With Classic Season well under way in mainland Europe, Ireland’s ‘classic’ race rolled out on Sunday. The Des Hanlon is a renowned one day race within these shores and yesterdays race was no different. Its certainly one of the toughest races on the calender and the combination of the route and the weather made this years race an epic in all sense.
Peter gratefully offered me a lift and as we headed for sign-on the temperature gauge barely moved north of 2 degrees. The only saving grace was the promise of dry weather which was the only positive about the weather. The weather didn’t seem to dampen the numbers and 133 A3’s signed on. TCTC’s contingent included myself, Peter and Mick. We met Fran Meehan at sign on who was racing for the Aqua Blue team. With the ominously cold temperature I never bothered doing a warm-up and got changed in the relative comfort of Peters car. I layered up in almost full winter attire and waited until just before roll out to enter the frigid air. Mick was sporting a pair of flash wheels to go with the new bike and looked the part. A large group of A1/2’s containing some of Ireland’s best amateur riders rolled out before us as they headed for 100 miles of torture over 3 laps of the circuit.
The A3 race would take in 2 laps of the circuit and we rolled out shortly after 1pm. The first couple of km’s were neutralised until we hit the Portlaoise road. Attacks went in immediately as some tried to get to the hills before the bunch. With the cold my HR was pretty high and I was happy enough to sit in and try to get my body warmed up. The first drag through Ballickmoyler was taken at a steady pace with the bunch content to tap out a nice rhythm. The descent contained a large pothole which myself and Peter spotted on the drive down. Several riders hit this hard and loads of bottles were shed. At least ten riders ended up with punctures because of this obstacle and several were without liquid. The route swung left towards Castlecomer with another drag. The leading riders were out front and the bunch was content to leave them there with some serious climbing to come.
The pace towards Castlecomer was pedestrian at times and the bunch was all over the road. There was a bit of kamikaze stuff at times with guys on the wrong side of the road going around blind corners. Having ridden this race last year I knew you needed to be close to the front at the sharp left turn just before Castlecomer. With a couple of km’s to the turn I made my way to the front and got a good position about 10 back. The run into the left turn is a fast one and some serious braking was needed to take the turn. Once around the corner the real hurt began. Cue several slipped chains as riders downshifted with the steep gradient. The climbs come thick and fast for the next 20km’s. The pace was pretty steady over the initial climbs with no one willing to drive the pace. The Nicholas Roche Junior Team was amassing at the front and pushed the pace on the descents. The roads were very narrow but in mainly good condition. The pace was really pedestrian on the 2nd last climb of the lap and the group almost stalled in one instant.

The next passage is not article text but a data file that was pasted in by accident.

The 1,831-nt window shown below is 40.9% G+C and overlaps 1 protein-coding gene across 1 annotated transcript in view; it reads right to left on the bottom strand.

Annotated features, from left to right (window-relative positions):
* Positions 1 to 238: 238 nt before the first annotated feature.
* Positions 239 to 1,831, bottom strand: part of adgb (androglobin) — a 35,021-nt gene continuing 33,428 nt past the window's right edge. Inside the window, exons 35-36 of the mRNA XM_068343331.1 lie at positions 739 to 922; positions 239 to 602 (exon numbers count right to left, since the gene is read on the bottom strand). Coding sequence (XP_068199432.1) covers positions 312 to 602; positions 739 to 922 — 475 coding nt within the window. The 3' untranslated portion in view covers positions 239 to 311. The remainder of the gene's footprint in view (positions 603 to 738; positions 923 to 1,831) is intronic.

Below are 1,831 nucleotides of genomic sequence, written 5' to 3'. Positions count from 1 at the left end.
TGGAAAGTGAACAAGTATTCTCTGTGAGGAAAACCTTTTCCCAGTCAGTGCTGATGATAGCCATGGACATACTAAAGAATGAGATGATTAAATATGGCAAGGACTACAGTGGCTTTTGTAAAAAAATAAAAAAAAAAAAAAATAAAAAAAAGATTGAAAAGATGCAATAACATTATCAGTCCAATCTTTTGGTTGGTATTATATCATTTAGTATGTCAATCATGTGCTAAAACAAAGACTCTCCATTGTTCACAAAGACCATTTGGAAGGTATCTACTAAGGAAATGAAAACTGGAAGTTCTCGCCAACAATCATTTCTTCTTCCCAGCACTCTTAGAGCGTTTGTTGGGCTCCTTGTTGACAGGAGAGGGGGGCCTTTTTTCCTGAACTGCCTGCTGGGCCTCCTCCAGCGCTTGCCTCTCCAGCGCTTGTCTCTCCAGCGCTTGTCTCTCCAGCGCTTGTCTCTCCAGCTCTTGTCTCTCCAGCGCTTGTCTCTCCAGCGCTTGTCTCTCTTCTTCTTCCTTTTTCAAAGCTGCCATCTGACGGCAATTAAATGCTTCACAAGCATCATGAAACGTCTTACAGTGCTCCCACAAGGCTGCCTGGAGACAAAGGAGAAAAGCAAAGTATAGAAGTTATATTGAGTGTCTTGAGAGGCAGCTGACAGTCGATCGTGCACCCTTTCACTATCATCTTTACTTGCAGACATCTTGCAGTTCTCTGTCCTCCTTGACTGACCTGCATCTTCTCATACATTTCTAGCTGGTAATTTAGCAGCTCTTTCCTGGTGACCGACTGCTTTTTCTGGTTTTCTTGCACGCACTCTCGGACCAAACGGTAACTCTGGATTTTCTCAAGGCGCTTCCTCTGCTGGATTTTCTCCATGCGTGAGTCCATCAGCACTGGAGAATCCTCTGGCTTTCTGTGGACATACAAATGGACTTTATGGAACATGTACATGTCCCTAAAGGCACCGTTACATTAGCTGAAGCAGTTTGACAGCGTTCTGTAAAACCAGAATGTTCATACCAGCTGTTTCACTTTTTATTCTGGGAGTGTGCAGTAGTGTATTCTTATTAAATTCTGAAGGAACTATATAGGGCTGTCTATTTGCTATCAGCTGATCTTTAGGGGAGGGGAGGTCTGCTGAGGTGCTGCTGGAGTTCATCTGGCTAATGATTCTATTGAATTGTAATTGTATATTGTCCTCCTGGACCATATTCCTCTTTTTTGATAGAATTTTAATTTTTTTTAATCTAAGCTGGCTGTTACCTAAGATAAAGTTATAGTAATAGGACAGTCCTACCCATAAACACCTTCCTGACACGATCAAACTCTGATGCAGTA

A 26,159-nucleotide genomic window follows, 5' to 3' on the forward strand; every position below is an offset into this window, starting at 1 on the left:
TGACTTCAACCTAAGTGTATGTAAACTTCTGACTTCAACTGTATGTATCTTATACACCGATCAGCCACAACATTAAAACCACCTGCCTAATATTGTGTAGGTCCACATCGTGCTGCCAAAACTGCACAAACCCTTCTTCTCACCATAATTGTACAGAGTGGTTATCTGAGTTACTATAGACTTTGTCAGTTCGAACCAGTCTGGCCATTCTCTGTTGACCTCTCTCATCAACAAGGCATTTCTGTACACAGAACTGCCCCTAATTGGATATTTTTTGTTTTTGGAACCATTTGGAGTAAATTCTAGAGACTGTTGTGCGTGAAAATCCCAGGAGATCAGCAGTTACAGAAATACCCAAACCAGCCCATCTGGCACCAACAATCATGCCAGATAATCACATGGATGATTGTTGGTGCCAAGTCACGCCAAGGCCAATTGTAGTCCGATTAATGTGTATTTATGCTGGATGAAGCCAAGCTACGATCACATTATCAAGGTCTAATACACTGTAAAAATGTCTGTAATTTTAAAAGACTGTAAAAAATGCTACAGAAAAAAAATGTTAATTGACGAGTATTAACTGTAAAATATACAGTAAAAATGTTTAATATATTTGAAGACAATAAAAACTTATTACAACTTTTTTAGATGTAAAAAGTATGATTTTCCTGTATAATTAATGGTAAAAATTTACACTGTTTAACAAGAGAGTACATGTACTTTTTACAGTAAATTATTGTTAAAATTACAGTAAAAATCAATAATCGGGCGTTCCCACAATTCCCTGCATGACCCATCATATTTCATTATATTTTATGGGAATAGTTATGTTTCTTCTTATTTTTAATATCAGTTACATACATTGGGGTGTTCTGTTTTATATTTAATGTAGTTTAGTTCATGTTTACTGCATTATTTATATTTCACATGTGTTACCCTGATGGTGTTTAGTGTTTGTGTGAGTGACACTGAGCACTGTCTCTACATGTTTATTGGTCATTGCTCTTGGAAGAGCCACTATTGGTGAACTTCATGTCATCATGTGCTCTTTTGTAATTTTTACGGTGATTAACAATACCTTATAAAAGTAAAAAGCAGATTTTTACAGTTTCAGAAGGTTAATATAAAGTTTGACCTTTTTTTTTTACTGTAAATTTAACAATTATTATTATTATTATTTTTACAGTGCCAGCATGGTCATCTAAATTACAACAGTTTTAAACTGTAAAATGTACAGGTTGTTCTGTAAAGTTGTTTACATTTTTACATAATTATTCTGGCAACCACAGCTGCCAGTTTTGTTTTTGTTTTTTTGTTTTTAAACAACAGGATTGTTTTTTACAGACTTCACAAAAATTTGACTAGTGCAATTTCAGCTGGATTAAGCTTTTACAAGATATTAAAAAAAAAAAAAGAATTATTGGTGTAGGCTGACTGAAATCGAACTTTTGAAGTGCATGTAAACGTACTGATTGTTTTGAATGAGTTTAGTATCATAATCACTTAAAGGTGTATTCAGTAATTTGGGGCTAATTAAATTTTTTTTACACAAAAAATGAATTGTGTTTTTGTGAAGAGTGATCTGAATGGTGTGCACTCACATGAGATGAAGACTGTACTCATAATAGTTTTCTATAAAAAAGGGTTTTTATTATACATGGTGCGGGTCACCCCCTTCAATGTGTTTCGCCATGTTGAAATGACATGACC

The descent off this climb is pretty swift and once down the other side you are immediately onto the last drag of the lap. This was where the pace really began to tell. This drag was my downfall last year and the bunch was soon split to pieces such was the pace. Unfortunately I was caught a little ways back in the bunch. My legs were also cramping a little and with another lap to get I didn’t want to go to far into the rad. Approaching the top of the climb I was stuck in the 3rd group of about 20 riders. On the descent a few of the bigger roleurs hit the front in an effort to bring back the group in front. Some big turns by a Navan RC rider really helped reduce the gap to the next group. We soon swung left onto the 2nd lap with the gap still at 10 seconds or so. With the tailwind on this section we were really motoring but still it took another 5 or 6km to finally make contact with the second group on the road.
At this point the lead car was still another 20 seconds up ahead. We were soon swinging left at Castlecomer at hitting the climbs again. My legs were a little suspect but I was able to contribute on the front and tried to push on the group. We could still see the lead group ahead but with everyone on the limit it was looking less and less likely that we could bridge the gap. I probably did too much on the front and as we hit another drag my calve decided to seize up and went into cramp. The pain was pretty unbearable and I soon dropped out of the group. I thought that was that but somehow managed to fight through the pain and get going again. Thankfully I managed to get into the following cars and made contact with the group who weren’t going to fast thank god. Fatigue was starting to kick in and everyone was hitting their limit. We soon hit the final climb and the group went to pieces. MY cramp had subsided a little and I managed to stay close to the front. A Barrow Wheeler really pushed hard and worked like a dog to the top. On the descent the group was now 10 strong and we finally seen the 10km to go sign. The run in was fast and our little group got the up and overs going as we hit the outskirts of Carlow. Some of the riders managed to take a wrong turn at the final roundabout before we finished out the race. I think we finished in the top 30 on what was the hardest race I ever had the pleasure of competing in.
Mick and Peter rolled in soon after and we headed to the cars to thaw out. Peter had lost feeling in his hands and my fingers were frozen. Needless to say we had the heaters on full blast for a while before we felt better.
Stats for the day:- Distance = 114km, Avg = 34.6km/h, Climbing = 1,450m